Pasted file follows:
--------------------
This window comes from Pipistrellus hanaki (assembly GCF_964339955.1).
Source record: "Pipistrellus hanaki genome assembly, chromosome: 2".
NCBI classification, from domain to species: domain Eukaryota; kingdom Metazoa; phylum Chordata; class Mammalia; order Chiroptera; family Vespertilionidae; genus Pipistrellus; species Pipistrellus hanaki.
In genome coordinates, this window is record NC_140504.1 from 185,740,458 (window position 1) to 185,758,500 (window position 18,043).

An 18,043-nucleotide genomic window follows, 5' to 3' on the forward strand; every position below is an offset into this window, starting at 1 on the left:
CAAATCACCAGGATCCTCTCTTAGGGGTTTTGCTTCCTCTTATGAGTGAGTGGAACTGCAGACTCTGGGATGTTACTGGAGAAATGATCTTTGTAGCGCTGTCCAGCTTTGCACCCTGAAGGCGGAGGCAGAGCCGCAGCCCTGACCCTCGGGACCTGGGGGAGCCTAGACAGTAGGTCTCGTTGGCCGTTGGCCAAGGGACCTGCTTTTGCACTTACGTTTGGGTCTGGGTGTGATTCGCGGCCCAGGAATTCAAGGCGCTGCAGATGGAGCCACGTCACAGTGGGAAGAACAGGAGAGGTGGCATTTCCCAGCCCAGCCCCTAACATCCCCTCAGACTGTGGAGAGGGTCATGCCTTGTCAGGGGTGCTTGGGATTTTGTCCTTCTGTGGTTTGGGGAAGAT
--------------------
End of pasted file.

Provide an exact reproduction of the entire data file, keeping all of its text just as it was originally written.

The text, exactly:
This window comes from Pipistrellus hanaki (assembly GCF_964339955.1).
Source record: "Pipistrellus hanaki genome assembly, chromosome: 2".
NCBI classification, from domain to species: domain Eukaryota; kingdom Metazoa; phylum Chordata; class Mammalia; order Chiroptera; family Vespertilionidae; genus Pipistrellus; species Pipistrellus hanaki.
In genome coordinates, this window is record NC_140504.1 from 185,740,458 (window position 1) to 185,758,500 (window position 18,043).

An 18,043-nucleotide genomic window follows, 5' to 3' on the forward strand; every position below is an offset into this window, starting at 1 on the left:
CAAATCACCAGGATCCTCTCTTAGGGGTTTTGCTTCCTCTTATGAGTGAGTGGAACTGCAGACTCTGGGATGTTACTGGAGAAATGATCTTTGTAGCGCTGTCCAGCTTTGCACCCTGAAGGCGGAGGCAGAGCCGCAGCCCTGACCCTCGGGACCTGGGGGAGCCTAGACAGTAGGTCTCGTTGGCCGTTGGCCAAGGGACCTGCTTTTGCACTTACGTTTGGGTCTGGGTGTGATTCGCGGCCCAGGAATTCAAGGCGCTGCAGATGGAGCCACGTCACAGTGGGAAGAACAGGAGAGGTGGCATTTCCCAGCCCAGCCCCTAACATCCCCTCAGACTGTGGAGAGGGTCATGCCTTGTCAGGGGTGCTTGGGATTTTGTCCTTCTGTGGTTTGGGGAAGAT